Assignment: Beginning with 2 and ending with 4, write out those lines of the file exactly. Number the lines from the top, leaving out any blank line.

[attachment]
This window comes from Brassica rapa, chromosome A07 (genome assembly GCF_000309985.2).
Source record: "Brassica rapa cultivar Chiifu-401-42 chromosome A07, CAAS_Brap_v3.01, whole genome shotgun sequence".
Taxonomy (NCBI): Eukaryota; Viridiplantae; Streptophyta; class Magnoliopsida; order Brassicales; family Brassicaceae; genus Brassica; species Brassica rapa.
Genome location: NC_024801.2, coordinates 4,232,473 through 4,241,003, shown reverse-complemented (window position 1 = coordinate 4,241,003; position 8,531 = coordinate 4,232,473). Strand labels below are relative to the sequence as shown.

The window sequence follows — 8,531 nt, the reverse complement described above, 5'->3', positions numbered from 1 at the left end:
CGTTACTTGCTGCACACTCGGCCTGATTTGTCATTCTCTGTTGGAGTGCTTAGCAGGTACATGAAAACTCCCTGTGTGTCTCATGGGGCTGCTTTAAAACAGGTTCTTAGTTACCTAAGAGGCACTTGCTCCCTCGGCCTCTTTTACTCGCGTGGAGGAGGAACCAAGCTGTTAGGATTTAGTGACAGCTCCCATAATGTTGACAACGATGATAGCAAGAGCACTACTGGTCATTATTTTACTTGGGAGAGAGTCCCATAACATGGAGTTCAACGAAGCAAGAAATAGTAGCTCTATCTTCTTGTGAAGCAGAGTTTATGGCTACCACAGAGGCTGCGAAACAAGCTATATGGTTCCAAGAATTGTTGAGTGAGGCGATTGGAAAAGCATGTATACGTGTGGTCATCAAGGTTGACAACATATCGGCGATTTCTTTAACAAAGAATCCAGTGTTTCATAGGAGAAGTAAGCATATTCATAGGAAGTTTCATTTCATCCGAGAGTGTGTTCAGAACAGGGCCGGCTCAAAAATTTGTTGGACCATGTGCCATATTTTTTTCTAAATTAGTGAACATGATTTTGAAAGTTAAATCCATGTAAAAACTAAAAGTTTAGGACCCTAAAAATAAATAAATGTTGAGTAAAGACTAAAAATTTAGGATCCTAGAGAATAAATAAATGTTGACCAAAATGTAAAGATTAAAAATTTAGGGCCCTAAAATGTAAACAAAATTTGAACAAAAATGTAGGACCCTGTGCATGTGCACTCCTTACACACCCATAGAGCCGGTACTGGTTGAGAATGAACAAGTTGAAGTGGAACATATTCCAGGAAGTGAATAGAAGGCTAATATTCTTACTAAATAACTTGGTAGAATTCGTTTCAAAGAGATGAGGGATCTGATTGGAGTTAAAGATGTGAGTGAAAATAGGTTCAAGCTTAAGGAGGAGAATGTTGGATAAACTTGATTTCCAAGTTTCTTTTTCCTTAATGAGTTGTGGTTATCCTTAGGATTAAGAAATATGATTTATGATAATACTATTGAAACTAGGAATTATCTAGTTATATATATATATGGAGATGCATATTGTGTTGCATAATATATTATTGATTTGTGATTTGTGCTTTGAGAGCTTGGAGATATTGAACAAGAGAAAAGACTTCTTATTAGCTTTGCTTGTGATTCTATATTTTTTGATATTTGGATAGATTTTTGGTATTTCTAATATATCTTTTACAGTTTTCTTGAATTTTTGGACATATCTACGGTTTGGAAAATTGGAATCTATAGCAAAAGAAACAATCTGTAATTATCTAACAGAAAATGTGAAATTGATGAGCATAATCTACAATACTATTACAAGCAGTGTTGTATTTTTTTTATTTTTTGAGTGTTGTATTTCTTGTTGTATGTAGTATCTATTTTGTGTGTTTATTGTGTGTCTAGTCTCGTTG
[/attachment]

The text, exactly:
Source record: "Brassica rapa cultivar Chiifu-401-42 chromosome A07, CAAS_Brap_v3.01, whole genome shotgun sequence".
Taxonomy (NCBI): Eukaryota; Viridiplantae; Streptophyta; class Magnoliopsida; order Brassicales; family Brassicaceae; genus Brassica; species Brassica rapa.
Genome location: NC_024801.2, coordinates 4,232,473 through 4,241,003, shown reverse-complemented (window position 1 = coordinate 4,241,003; position 8,531 = coordinate 4,232,473). Strand labels below are relative to the sequence as shown.